The attacker’s goal is to get me to give them remote admin access to my device so they can:

  • Install malware,
  • Steal my information,
  • Encrypt my files, or
  • Do other nefarious things.

Needless to say, if I fall for even one of these scams, it’s bad news for me and will likely result in a payday for the attacker.

Mass Brand Impersonation Enables Cybercriminals to Capitalize on Your Reputation

If you’re like most organizations, you’ve worked long and hard to establish your business. You’ve probably spent many long days, nights, and weekends trying to win over customers and prove your value as a reputable organization they can trust. All your hard work goes out the window when someone hijacks your good name and uses it to cause harm through mass brand impersonation attacks and scams.

Attackers use phishing and other social engineering tactics to make their phony emails, text messages, and/or emails appear legitimate. To help prevent some of the usual attack vectors and help strengthen your brand against these types of attacks, it’s crucial that you take steps to secure your digital identity.

What Is Digital Identity and Where Does It Come Into Play?

Your digital identity is what helps people know you’re really you in the digital world. It’s a combination of various verifiable identifying data that offers assurance to others that you or your organization is legitimate and not an imposter.

An easy-to-recognize example of digital identity is an organization validation (OV) or extended validation (EV) SSL/TLS certificate. This digital certificate file ties key organizational information to your domain — verifiable information such as your common name and locality information — and is a key component of public key infrastructure (PKI), which we’ll speak to in just a few moments.

When you install an EV SSL/TLS certificate on your web server, it communicates to users’ browsers that your website is legitimate and displays your verified organizational information upfront. Here’s a quick example of how that looks on our website:

The SSL Store's SSL/TLS certificate asserts the company's digital identity
Image caption: A screenshot of The SSL Store’s EV SSL/TLS certificate.

How to Protect Your Digital Identity Against Use In Brand Impersonation Scams

Now that we know what mass brand impersonation is and why it’s such a problem, there’s only one big thing left to talk about now: what you can do to prevent these impersonation attacks from affecting your organization.

Public key infrastructure (PKI) — essentially, the backbone of internet security — relies on the use of PKI digital certificates. These certificates come in multiple varieties and serve different purposes. Here are some of the ways that you can protect your brand online using PKI and other methods.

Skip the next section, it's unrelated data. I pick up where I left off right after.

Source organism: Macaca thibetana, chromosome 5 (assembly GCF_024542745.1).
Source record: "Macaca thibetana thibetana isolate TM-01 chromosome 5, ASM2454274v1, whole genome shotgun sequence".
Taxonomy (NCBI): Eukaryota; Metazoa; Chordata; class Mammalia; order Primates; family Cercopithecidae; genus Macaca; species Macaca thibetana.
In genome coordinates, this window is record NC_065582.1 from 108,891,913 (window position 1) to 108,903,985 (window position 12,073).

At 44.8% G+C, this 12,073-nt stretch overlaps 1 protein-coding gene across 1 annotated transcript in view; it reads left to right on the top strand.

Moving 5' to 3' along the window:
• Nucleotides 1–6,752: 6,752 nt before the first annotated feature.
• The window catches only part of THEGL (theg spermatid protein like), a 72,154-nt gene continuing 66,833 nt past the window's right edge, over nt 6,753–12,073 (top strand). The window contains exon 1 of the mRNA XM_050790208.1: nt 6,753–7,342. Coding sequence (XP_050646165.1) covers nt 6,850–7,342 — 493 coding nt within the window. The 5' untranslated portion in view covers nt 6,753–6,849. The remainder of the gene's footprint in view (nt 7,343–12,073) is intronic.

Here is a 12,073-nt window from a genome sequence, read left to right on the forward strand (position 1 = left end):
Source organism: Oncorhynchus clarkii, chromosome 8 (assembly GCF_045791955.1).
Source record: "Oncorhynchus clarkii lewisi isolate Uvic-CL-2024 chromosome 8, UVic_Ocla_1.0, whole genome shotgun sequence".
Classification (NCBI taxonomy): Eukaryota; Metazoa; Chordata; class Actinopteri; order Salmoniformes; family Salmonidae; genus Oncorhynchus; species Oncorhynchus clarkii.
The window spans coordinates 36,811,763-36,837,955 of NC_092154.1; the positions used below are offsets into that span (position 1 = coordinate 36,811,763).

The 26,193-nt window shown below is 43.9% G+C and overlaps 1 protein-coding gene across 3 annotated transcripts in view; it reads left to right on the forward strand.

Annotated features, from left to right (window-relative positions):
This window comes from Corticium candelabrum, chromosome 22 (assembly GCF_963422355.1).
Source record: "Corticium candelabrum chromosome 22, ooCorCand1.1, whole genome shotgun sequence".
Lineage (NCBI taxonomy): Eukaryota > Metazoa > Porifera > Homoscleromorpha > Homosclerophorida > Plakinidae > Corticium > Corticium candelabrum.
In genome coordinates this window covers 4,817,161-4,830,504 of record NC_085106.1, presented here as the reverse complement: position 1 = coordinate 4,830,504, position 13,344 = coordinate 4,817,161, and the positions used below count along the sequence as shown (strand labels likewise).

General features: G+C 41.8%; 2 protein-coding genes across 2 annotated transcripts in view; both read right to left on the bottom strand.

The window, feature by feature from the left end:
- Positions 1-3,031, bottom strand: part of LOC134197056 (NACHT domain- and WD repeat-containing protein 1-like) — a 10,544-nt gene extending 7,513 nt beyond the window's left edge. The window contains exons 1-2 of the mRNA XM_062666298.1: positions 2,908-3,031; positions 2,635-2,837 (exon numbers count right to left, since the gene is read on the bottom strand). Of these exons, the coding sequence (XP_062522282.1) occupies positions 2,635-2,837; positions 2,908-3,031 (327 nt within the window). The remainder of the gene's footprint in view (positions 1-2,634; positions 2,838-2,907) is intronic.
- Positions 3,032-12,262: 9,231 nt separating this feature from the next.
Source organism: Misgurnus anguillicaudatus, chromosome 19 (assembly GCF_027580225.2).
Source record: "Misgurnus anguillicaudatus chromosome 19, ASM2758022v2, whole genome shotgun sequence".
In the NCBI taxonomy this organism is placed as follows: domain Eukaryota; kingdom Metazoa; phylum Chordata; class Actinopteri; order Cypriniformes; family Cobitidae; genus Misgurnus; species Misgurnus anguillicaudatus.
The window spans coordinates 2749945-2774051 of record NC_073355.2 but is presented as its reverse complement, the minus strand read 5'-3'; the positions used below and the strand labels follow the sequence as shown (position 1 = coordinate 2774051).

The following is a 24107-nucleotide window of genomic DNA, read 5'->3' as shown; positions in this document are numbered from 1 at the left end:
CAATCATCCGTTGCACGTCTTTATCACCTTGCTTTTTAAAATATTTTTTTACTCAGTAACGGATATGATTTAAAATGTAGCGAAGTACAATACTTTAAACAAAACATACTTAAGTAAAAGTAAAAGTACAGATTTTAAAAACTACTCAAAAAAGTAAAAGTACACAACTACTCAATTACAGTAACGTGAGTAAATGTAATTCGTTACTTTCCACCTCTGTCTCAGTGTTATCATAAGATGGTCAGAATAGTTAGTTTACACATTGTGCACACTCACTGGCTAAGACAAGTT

Secure Your Domain with an EV SSL/TLS Certificate

Installing an extended validation (EV) SSL/TLS certificate ensures you’re asserting your digital identity in the biggest way possible. An EV certificate ensures your company’s verified name displays as prominently as possible while also including more detailed organizational information in your certificate details.

You may also want to consider registering domains that closely resemble yours and install redirects to your main site to keep cybercriminals from registering those domains and doing anything bad in your name.

Use Email Signing Certificates to Add Your Signature to Outbound Emails

Much like how monarchs and others throughout history used wax seals to authenticate their correspondences and ensure their integrity, you can use a special digital certificate (called an email signing certificate) to do the same with your emails.

Digitally signing your emails is the modern solution to an age-old problem of communicating securely with someone when you’re physically not in the same location. Using a cryptographic signature provides a way for your email recipients to verify that your messages are authentic and haven’t been altered.

Protect Your Domain Against Unauthorized Usage by Setting Up DNS Records

Set up domain-based message authentication, reporting, and conformance (DMARC) records on your domain name system. This builds on the sender policy framework (SPF) and domain keys identified mail (DKIM) and helps to ensure that only authorized users can send emails on behalf of your organization’s domain. DMARC is also a requirement of BIMI, which we’ll speak about next.